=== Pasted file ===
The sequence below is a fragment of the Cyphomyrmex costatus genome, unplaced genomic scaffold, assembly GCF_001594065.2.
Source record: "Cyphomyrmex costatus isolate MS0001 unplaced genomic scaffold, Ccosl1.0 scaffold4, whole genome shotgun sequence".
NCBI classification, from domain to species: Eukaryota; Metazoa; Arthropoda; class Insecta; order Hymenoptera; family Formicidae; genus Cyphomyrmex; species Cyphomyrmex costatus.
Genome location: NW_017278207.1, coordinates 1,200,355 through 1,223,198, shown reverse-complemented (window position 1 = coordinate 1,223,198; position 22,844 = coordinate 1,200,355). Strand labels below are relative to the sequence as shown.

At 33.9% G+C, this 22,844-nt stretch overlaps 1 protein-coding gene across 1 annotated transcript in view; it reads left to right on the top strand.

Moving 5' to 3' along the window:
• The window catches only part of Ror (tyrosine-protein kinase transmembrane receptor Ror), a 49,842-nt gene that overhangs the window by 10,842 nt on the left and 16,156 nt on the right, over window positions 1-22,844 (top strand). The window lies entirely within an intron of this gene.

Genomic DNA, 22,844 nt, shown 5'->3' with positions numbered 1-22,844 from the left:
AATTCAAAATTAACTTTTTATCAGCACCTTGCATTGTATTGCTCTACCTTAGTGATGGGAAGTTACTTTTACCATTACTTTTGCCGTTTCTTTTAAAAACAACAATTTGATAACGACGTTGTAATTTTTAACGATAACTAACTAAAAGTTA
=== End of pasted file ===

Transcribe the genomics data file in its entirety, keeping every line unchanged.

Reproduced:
The sequence below is a fragment of the Cyphomyrmex costatus genome, unplaced genomic scaffold, assembly GCF_001594065.2.
Source record: "Cyphomyrmex costatus isolate MS0001 unplaced genomic scaffold, Ccosl1.0 scaffold4, whole genome shotgun sequence".
NCBI classification, from domain to species: Eukaryota; Metazoa; Arthropoda; class Insecta; order Hymenoptera; family Formicidae; genus Cyphomyrmex; species Cyphomyrmex costatus.
Genome location: NW_017278207.1, coordinates 1,200,355 through 1,223,198, shown reverse-complemented (window position 1 = coordinate 1,223,198; position 22,844 = coordinate 1,200,355). Strand labels below are relative to the sequence as shown.

At 33.9% G+C, this 22,844-nt stretch overlaps 1 protein-coding gene across 1 annotated transcript in view; it reads left to right on the top strand.

Moving 5' to 3' along the window:
• The window catches only part of Ror (tyrosine-protein kinase transmembrane receptor Ror), a 49,842-nt gene that overhangs the window by 10,842 nt on the left and 16,156 nt on the right, over window positions 1-22,844 (top strand). The window lies entirely within an intron of this gene.

Genomic DNA, 22,844 nt, shown 5'->3' with positions numbered 1-22,844 from the left:
AATTCAAAATTAACTTTTTATCAGCACCTTGCATTGTATTGCTCTACCTTAGTGATGGGAAGTTACTTTTACCATTACTTTTGCCGTTTCTTTTAAAAACAACAATTTGATAACGACGTTGTAATTTTTAACGATAACTAACTAAAAGTTA